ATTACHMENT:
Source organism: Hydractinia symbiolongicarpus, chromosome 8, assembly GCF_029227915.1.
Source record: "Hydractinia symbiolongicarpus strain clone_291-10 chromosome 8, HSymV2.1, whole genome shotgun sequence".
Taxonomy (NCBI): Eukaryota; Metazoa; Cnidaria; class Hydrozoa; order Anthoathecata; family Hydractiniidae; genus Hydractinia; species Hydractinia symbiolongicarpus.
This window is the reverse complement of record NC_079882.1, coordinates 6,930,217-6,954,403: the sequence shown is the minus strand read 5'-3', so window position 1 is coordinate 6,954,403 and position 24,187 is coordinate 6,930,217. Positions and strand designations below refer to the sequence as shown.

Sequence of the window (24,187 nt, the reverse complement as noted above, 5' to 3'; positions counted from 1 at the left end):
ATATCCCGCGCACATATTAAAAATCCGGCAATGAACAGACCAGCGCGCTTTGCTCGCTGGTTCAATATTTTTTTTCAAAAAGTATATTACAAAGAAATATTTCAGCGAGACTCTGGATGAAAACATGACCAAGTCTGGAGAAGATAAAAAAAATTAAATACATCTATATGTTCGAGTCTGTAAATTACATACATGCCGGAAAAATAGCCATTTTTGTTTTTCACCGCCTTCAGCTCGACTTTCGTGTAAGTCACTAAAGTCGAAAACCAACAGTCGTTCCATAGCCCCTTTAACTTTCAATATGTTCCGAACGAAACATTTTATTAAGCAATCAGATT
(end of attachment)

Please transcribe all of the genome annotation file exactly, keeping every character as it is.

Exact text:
Source organism: Hydractinia symbiolongicarpus, chromosome 8, assembly GCF_029227915.1.
Source record: "Hydractinia symbiolongicarpus strain clone_291-10 chromosome 8, HSymV2.1, whole genome shotgun sequence".
Taxonomy (NCBI): Eukaryota; Metazoa; Cnidaria; class Hydrozoa; order Anthoathecata; family Hydractiniidae; genus Hydractinia; species Hydractinia symbiolongicarpus.
This window is the reverse complement of record NC_079882.1, coordinates 6,930,217-6,954,403: the sequence shown is the minus strand read 5'-3', so window position 1 is coordinate 6,954,403 and position 24,187 is coordinate 6,930,217. Positions and strand designations below refer to the sequence as shown.

Sequence of the window (24,187 nt, the reverse complement as noted above, 5' to 3'; positions counted from 1 at the left end):
ATATCCCGCGCACATATTAAAAATCCGGCAATGAACAGACCAGCGCGCTTTGCTCGCTGGTTCAATATTTTTTTTCAAAAAGTATATTACAAAGAAATATTTCAGCGAGACTCTGGATGAAAACATGACCAAGTCTGGAGAAGATAAAAAAAATTAAATACATCTATATGTTCGAGTCTGTAAATTACATACATGCCGGAAAAATAGCCATTTTTGTTTTTCACCGCCTTCAGCTCGACTTTCGTGTAAGTCACTAAAGTCGAAAACCAACAGTCGTTCCATAGCCCCTTTAACTTTCAATATGTTCCGAACGAAACATTTTATTAAGCAATCAGATT